Consult with your vet for any potential surgical procedures that may help reduce their breathing troubles.
We all know that dogs love putting things in their mouths. Occasionally little pieces of things can get stuck in their airways. Thus causing breathing obstructions. Small pieces of toys, tennis balls, mulch, sticks, and who knows what can find their way into your American Bullies airway.
If your American Bully has only recently begun to snore a lot this might be something to check out. The possibility of a small piece of something causing a physical obstruction in their airway needs to be dealt with right away. Call your vet if you suspect your American Bully has inhaled something causing their recent breathing problems.
American Bullies with a weak or compromised immune system can be especially prone to fungal diseases. Specifically Aspergillosis, which is an allergic response, infection, or growth of Aspergillosis fungus in your dog’s airway.
This type of mold lives on all sorts of decay matter such as dead leaves, compost, and other types of vegetation that your American Bully might sniff. Most dogs have a robust immune system and protections in place to fight off these mold spores.
If your American Bully is however immune compromised this can lead to lung infections, growths, and allergic reactions causing excessive snoring. Among many other symptoms related to breathing.
American Bullies with bad teeth or just a single bad tooth can lead to abscesses. These abscesses will create a blockage in your dog’s airways and result in heavier, more labored breathing. Check your American Bully’s teeth regularly to prevent dental issues leading to snoring.
Painkillers and muscle relaxants can lead to more snoring in dogs. The relaxation and medicated sedation of certain medications can cause muscles in the airway to become extremely relaxed and partially block airways.
Talk to your vet about possible side effects of any medications. Know what to expect and anticipate when it comes to your dogs snoring.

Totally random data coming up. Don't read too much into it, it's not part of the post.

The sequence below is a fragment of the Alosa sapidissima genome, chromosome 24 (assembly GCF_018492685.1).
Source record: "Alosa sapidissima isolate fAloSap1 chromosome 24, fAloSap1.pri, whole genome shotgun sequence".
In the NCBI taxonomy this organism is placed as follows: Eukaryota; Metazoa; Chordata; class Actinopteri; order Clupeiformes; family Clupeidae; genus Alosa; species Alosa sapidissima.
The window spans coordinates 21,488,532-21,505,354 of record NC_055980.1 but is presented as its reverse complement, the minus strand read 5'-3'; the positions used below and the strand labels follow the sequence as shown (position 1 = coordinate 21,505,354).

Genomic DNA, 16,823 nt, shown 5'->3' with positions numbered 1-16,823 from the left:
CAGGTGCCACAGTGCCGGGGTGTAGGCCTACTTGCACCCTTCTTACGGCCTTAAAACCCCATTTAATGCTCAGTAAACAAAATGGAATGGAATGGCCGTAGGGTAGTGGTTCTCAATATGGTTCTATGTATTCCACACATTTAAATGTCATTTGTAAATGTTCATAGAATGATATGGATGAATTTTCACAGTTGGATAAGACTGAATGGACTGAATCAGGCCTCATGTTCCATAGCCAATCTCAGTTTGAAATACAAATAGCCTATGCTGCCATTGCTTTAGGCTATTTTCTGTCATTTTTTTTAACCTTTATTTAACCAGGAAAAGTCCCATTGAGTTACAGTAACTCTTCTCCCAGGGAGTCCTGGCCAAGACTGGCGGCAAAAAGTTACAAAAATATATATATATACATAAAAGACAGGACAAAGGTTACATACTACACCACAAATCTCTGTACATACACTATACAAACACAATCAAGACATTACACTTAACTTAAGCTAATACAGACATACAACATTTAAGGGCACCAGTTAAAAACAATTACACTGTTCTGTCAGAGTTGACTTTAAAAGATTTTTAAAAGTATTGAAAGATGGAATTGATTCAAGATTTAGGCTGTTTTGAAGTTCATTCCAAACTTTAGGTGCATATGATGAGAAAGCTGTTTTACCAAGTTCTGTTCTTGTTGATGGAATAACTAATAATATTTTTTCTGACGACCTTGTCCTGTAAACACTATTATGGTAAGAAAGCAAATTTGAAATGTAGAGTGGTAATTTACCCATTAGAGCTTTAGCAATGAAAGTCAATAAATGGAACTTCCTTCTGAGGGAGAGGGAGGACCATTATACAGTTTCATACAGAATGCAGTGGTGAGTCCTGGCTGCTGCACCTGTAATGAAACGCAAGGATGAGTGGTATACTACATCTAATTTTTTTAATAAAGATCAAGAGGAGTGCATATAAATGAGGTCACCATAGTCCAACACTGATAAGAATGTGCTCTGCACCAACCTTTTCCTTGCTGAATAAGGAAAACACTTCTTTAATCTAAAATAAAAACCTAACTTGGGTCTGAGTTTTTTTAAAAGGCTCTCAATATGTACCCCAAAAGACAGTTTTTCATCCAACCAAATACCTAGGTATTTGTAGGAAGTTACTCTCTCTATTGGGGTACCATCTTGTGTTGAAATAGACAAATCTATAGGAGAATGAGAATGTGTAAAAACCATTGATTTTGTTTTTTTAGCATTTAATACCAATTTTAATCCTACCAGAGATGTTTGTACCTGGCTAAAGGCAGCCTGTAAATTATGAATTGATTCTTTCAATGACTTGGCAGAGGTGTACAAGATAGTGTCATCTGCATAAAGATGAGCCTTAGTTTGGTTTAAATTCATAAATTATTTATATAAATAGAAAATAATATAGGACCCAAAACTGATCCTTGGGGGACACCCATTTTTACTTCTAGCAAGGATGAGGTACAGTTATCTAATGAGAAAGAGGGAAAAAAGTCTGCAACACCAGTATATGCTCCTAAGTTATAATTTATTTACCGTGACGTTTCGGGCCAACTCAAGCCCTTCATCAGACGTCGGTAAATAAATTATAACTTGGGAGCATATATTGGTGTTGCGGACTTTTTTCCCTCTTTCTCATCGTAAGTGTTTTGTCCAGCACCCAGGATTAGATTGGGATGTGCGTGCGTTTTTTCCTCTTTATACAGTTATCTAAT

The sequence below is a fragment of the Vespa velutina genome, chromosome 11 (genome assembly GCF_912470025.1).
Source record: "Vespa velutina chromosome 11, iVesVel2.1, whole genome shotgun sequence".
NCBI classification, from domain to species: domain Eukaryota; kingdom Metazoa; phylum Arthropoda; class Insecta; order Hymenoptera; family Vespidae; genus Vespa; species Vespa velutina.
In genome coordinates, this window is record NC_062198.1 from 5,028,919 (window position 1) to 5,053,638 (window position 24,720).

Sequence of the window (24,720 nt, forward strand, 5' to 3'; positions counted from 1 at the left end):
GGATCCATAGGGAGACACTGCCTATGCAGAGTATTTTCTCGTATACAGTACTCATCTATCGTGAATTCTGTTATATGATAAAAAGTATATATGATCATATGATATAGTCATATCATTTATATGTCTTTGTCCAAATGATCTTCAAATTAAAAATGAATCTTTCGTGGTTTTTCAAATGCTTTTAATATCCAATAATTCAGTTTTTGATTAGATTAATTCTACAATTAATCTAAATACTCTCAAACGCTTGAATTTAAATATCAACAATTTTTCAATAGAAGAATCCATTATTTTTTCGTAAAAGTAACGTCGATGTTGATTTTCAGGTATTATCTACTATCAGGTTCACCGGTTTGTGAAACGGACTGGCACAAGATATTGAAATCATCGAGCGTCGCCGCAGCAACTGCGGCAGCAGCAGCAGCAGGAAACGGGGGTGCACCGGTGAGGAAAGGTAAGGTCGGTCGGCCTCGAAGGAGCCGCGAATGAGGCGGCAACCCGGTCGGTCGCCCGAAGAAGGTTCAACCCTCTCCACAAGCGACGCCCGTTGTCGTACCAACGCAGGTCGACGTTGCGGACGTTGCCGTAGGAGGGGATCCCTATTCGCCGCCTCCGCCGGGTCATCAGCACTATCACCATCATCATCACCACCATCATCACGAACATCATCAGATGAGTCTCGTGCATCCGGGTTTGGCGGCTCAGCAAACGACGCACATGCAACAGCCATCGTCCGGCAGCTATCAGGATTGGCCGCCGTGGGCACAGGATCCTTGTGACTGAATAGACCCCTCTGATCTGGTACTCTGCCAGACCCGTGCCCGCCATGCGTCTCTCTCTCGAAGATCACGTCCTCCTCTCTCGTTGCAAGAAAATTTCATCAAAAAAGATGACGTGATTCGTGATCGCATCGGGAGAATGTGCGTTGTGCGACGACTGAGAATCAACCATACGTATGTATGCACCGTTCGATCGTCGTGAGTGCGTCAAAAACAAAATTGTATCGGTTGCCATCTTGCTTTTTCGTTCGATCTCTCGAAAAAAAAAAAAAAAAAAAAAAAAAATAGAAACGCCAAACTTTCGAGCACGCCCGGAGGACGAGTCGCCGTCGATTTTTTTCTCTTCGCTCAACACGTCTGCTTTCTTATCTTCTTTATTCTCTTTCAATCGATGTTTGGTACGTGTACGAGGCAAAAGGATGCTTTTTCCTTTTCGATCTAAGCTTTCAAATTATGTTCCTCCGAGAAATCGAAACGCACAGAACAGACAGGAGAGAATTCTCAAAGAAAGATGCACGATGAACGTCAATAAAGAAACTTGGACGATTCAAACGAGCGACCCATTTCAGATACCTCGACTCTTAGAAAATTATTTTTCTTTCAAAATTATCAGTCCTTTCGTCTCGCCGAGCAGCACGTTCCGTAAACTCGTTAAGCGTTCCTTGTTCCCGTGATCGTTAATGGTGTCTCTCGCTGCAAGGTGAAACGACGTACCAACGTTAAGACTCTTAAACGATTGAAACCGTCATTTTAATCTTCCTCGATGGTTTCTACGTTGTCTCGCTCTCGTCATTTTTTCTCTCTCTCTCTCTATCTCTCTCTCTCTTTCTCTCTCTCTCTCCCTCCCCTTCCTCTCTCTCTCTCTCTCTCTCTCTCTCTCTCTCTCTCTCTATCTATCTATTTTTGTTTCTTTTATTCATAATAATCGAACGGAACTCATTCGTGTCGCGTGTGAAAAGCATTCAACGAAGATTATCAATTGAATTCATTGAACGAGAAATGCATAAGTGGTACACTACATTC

Sleeping Position & Environment
Sleeping position can influence your American Bully’s breathing pattern and snoring quiet a bit. This was the case with my American Bully puppy. The bed I initially bought for him didn’t have the side bolsters for him to rest his head and this led him to sleep on his back in a funny position some nights.
Once I got him a bolstered side bed the snoring was drastically reduced. Other causes could be too small of a bed that doesn’t allow your American Bully to stretch out as much as they want. A large round bed and a proper sized crate can make all the difference.
Dry air in some climates can create some excessive snoring. Simply getting an air humidifier in the room with your American Bully can help reduce snoring and their level of comfort. Air that is less dry will be more comfortable on your dog’s throat and airways.
When your American Bully has recently begun snoring a lot it is always best to rule out potential health problems. A sudden onset of heavy breathing and snoring are usually signs of allergies, obstructions, infections, or other health related issues. Contact your vet if your American Bully’s snoring is abrupt and persists for more than a few days.
Working alongside your vet you can rule out many of the above mentioned ailments. Many of these are easy to identify and treat and get your American Bully back to a normal level of snoring. In some cases all it might take is a more comfortable bed, and a humidifier.